Ubuntu OS launched for smartphones and PCs

Open source software developer Canonical has launched an operating system for both mobile devices and PCs.

Ubuntu 13.10 is the firm’s effort to create OS convergence across all devices and has been hailed by Canonical as the “first true mobile release of Ubuntu”. The firm added that it is working with partners to bring Ubuntu smartphone devices to market in 2014.

“This is a milestone in computing history” said Rick Spencer, who leads Ubuntu’s consumer-facing engineering. “The exact same Ubuntu OS runs on ARM phones and modern HP Moonshot ARM servers, and provides exactly the same capability as x86 platforms. Ubuntu 13.10 is a full server-grade OS that offers a mobile experience and is lean enough to support mobile devices, kicking off a new era in mobile security and computing convergence.”

The OS includes a wide range of mobile apps created by the Ubuntu developer community, including a browser, calendar, clock, weather, and calculator. This release also introduces the full software developer kit (SDK) with a complete set of tools to develop apps for Ubuntu devices, which supports both native and HTML5 development.

“Thanks to our passionate community of early adopters and designers we’ve built a unique experience for end-users and for developers: one UI framework that scales across all the personal computing form factors” added Mark Shuttleworth, founder of Ubuntu and Canonical.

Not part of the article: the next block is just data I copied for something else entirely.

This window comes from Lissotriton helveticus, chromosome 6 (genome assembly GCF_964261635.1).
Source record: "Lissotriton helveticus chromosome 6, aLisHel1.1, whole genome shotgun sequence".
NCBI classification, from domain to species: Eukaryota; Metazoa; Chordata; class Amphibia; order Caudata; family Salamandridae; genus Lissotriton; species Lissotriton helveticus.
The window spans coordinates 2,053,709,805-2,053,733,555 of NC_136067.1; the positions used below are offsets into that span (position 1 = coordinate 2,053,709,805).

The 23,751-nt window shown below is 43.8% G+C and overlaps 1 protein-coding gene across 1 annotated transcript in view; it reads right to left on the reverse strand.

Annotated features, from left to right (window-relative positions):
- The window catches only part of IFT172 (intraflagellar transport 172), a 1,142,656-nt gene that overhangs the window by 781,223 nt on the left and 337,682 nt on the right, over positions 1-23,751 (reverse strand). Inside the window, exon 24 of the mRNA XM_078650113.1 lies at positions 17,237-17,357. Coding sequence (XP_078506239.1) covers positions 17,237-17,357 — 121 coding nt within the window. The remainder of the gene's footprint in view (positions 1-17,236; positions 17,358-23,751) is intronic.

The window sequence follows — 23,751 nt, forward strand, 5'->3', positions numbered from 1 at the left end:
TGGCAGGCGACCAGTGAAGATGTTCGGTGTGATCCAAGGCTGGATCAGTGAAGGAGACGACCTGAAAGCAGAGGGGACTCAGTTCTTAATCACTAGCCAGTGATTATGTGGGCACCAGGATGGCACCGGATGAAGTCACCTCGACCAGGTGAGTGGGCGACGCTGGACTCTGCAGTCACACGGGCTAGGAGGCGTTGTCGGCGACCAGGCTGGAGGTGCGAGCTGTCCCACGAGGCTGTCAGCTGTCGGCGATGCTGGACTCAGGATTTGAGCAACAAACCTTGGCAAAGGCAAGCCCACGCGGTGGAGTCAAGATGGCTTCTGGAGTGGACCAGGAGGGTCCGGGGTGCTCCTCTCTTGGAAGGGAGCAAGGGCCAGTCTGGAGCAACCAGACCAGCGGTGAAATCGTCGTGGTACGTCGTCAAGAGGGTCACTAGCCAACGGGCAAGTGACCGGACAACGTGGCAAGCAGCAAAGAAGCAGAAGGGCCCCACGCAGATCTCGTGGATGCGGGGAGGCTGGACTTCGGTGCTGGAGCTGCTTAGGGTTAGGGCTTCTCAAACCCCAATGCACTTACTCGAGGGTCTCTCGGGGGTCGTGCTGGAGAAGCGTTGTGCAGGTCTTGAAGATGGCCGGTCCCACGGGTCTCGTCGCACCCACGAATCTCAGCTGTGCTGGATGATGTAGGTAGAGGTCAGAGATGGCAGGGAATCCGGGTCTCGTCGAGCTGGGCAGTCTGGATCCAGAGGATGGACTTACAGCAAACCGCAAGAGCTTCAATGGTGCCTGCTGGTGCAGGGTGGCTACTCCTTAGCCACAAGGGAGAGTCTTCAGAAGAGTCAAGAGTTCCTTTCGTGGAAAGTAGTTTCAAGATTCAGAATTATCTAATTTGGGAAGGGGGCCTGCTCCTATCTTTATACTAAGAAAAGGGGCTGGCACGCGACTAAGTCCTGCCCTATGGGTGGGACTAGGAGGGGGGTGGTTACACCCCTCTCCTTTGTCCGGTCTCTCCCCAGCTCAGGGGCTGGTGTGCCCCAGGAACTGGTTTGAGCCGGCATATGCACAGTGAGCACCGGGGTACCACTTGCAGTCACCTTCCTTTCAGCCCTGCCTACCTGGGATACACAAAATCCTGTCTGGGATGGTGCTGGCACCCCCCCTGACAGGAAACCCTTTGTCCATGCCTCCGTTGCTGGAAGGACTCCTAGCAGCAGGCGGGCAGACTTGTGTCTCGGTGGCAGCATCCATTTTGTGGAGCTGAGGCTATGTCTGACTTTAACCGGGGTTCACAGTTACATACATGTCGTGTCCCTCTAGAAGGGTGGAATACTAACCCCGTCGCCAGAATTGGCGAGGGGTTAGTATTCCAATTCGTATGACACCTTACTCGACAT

In July this year, Canonical announced that African operator group MTN will offer devices running on the OS, after it joined the Ubuntu Carrier Advisory Group, bringing another 21 countries across the African region into the fold. A number of large operators, including China Unicom, LG UPlus, SK Telecom and Korea Telecom from Asia Pacific and Deutsche Telekom, EE, Telecom Italia and Portugal Telecom from Europe have already signed up.

Also in July, Canonical began crowdfunding for a project to manufacture and launch a high end smartphone that doubles as a PC. The Ubuntu Edge was designed to dual boot both Ubuntu 13.10 as well as Android and while packaged as a smartphone, turns into a desktop PC when connected to a monitor.

However, although the project attracted over $12m – the highest amount ever raised via crowdsourcing site Indiegogo – it fell short of its funding goal of $32m.

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